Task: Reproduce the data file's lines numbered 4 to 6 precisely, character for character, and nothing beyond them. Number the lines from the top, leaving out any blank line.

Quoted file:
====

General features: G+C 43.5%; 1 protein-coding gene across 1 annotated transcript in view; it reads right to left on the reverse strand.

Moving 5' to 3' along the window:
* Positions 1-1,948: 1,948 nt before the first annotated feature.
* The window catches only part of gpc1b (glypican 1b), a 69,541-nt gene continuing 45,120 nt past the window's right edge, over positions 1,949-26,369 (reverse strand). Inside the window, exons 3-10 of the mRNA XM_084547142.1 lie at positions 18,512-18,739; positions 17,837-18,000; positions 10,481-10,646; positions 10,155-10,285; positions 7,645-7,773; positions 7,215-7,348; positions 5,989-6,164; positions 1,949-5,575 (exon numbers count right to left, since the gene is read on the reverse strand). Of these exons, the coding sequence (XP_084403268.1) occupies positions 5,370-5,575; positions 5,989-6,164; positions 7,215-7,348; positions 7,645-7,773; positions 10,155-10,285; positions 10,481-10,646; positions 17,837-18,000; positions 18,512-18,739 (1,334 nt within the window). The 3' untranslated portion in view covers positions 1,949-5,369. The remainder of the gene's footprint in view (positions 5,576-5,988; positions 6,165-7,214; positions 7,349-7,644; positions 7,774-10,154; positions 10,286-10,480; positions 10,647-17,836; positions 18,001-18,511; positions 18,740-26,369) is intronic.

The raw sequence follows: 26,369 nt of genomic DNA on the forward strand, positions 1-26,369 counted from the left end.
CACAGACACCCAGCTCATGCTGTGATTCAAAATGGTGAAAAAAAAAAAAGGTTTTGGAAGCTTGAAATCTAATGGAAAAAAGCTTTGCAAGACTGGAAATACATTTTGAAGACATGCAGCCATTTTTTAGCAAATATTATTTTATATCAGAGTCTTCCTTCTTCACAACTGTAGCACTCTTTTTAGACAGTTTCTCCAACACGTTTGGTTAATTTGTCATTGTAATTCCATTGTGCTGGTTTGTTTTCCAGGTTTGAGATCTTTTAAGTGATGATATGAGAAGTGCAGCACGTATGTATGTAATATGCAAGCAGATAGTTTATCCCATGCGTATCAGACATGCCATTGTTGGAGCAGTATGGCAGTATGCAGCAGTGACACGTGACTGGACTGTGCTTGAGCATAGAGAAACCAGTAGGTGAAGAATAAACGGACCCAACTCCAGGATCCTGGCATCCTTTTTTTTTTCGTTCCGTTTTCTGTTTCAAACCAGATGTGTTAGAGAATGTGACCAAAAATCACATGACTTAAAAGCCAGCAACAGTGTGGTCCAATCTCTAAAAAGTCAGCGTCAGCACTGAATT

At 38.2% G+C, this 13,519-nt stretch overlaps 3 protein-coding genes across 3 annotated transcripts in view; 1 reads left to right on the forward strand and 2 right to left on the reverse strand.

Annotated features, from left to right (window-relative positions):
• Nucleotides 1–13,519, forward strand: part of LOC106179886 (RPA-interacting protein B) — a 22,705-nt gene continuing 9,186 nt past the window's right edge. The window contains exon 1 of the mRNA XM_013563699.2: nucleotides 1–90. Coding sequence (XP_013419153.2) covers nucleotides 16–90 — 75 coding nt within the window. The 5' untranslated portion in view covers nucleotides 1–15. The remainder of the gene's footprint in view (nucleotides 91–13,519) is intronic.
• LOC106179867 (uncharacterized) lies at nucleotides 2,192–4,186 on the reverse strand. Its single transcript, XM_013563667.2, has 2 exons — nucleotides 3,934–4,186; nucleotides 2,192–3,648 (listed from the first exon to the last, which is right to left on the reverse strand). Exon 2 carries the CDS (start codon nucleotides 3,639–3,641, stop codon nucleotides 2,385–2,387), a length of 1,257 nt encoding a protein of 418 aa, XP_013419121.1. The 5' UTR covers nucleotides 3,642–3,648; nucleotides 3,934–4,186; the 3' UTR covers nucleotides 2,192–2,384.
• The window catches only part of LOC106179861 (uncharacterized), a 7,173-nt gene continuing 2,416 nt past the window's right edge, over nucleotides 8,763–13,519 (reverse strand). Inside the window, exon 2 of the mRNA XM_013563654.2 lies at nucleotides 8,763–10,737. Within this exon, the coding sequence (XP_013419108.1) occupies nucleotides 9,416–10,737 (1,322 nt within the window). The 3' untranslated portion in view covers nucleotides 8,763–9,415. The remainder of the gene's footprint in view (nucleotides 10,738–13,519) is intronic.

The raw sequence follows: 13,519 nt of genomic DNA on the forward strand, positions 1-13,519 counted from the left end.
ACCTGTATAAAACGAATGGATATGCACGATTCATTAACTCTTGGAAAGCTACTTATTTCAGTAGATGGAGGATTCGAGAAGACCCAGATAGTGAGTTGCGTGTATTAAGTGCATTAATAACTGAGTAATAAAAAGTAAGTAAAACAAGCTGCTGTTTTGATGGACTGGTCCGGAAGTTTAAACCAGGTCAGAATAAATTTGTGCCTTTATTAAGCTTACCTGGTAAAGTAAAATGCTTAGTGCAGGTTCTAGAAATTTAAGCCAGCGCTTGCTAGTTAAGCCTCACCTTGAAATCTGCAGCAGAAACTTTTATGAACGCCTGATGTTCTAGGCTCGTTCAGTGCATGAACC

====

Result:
* The window catches only part of gpc1b (glypican 1b), a 69,541-nt gene continuing 45,120 nt past the window's right edge, over positions 1,949-26,369 (reverse strand). Inside the window, exons 3-10 of the mRNA XM_084547142.1 lie at positions 18,512-18,739; positions 17,837-18,000; positions 10,481-10,646; positions 10,155-10,285; positions 7,645-7,773; positions 7,215-7,348; positions 5,989-6,164; positions 1,949-5,575 (exon numbers count right to left, since the gene is read on the reverse strand). Of these exons, the coding sequence (XP_084403268.1) occupies positions 5,370-5,575; positions 5,989-6,164; positions 7,215-7,348; positions 7,645-7,773; positions 10,155-10,285; positions 10,481-10,646; positions 17,837-18,000; positions 18,512-18,739 (1,334 nt within the window). The 3' untranslated portion in view covers positions 1,949-5,369. The remainder of the gene's footprint in view (positions 5,576-5,988; positions 6,165-7,214; positions 7,349-7,644; positions 7,774-10,154; positions 10,286-10,480; positions 10,647-17,836; positions 18,001-18,511; positions 18,740-26,369) is intronic.

The raw sequence follows: 26,369 nt of genomic DNA on the forward strand, positions 1-26,369 counted from the left end.
CACAGACACCCAGCTCATGCTGTGATTCAAAATGGTGAAAAAAAAAAAAGGTTTTGGAAGCTTGAAATCTAATGGAAAAAAGCTTTGCAAGACTGGAAATACATTTTGAAGACATGCAGCCATTTTTTAGCAAATATTATTTTATATCAGAGTCTTCCTTCTTCACAACTGTAGCACTCTTTTTAGACAGTTTCTCCAACACGTTTGGTTAATTTGTCATTGTAATTCCATTGTGCTGGTTTGTTTTCCAGGTTTGAGATCTTTTAAGTGATGATATGAGAAGTGCAGCACGTATGTATGTAATATGCAAGCAGATAGTTTATCCCATGCGTATCAGACATGCCATTGTTGGAGCAGTATGGCAGTATGCAGCAGTGACACGTGACTGGACTGTGCTTGAGCATAGAGAAACCAGTAGGTGAAGAATAAACGGACCCAACTCCAGGATCCTGGCATCCTTTTTTTTTTCGTTCCGTTTTCTGTTTCAAACCAGATGTGTTAGAGAATGTGACCAAAAATCACATGACTTAAAAGCCAGCAACAGTGTGGTCCAATCTCTAAAAAGTCAGCGTCAGCACTGAATT